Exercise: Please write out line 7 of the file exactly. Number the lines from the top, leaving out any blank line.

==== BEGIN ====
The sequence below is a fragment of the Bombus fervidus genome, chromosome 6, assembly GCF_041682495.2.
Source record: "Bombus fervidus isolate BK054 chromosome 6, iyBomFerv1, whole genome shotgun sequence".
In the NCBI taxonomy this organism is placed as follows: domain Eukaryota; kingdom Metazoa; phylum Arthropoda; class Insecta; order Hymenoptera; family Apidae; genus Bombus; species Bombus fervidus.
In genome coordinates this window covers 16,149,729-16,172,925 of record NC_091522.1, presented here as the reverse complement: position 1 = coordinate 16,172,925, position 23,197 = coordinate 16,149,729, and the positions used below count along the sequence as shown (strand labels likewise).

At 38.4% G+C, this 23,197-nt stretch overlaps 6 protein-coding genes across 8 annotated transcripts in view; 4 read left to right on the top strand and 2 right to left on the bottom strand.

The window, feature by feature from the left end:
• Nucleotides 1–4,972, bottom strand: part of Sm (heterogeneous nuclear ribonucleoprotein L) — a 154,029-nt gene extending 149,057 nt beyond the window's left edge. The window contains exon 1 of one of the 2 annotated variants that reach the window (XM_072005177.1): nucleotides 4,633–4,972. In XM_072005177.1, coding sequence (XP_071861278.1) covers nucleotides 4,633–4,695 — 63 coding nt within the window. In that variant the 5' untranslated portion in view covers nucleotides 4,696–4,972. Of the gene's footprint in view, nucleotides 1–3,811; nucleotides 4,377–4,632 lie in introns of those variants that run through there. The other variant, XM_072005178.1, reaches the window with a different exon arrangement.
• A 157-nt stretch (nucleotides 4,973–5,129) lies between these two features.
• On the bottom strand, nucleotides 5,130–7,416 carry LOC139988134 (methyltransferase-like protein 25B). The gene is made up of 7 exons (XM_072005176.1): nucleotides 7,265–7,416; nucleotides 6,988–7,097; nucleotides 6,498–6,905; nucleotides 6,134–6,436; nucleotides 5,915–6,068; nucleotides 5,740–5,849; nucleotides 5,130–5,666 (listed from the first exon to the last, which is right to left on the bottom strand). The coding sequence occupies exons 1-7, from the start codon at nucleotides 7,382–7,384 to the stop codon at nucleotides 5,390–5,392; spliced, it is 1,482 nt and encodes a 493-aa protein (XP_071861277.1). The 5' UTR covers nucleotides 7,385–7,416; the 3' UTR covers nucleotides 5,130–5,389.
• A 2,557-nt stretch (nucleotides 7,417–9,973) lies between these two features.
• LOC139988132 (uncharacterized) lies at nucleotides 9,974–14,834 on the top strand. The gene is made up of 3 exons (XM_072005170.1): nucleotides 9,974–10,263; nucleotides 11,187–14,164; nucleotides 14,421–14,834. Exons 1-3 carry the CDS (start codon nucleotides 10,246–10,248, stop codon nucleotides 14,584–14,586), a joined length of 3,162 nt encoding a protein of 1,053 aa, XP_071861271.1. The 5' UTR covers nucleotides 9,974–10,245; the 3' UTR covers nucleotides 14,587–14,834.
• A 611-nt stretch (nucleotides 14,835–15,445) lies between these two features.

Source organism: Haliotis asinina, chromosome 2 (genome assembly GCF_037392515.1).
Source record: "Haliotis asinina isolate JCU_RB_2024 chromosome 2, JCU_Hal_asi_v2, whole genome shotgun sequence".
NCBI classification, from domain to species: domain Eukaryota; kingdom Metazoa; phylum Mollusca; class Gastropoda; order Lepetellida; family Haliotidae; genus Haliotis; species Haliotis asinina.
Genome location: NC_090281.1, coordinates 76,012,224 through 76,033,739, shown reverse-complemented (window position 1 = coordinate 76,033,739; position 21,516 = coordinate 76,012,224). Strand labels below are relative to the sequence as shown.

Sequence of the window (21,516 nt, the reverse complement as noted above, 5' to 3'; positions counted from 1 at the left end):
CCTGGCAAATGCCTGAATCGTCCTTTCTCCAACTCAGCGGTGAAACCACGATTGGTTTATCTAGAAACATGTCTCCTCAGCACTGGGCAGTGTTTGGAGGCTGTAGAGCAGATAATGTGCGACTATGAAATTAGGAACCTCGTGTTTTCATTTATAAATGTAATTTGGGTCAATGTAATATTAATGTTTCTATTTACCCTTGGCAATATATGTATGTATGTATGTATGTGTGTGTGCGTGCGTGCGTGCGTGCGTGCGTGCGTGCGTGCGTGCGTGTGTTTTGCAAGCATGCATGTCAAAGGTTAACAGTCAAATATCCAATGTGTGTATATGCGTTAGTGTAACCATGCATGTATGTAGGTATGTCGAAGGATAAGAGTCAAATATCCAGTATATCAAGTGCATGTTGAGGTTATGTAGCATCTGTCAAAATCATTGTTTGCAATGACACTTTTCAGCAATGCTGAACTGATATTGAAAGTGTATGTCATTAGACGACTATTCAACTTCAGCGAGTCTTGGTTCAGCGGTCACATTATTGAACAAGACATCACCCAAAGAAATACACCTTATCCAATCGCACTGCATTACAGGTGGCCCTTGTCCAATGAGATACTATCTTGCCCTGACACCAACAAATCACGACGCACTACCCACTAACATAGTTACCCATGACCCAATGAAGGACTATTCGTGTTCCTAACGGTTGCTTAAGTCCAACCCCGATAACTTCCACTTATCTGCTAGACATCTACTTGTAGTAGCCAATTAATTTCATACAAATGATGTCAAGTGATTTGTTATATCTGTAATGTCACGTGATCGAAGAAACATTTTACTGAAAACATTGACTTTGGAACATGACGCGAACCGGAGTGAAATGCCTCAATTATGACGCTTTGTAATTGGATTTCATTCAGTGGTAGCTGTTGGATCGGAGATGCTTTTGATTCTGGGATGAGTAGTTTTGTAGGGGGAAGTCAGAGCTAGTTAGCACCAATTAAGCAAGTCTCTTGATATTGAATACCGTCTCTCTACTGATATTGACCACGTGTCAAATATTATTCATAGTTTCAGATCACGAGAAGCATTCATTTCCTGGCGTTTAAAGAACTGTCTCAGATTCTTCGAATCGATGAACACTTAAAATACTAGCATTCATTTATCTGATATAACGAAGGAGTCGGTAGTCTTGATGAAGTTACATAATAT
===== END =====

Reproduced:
• Nucleotides 1–4,972, bottom strand: part of Sm (heterogeneous nuclear ribonucleoprotein L) — a 154,029-nt gene extending 149,057 nt beyond the window's left edge. The window contains exon 1 of one of the 2 annotated variants that reach the window (XM_072005177.1): nucleotides 4,633–4,972. In XM_072005177.1, coding sequence (XP_071861278.1) covers nucleotides 4,633–4,695 — 63 coding nt within the window. In that variant the 5' untranslated portion in view covers nucleotides 4,696–4,972. Of the gene's footprint in view, nucleotides 1–3,811; nucleotides 4,377–4,632 lie in introns of those variants that run through there. The other variant, XM_072005178.1, reaches the window with a different exon arrangement.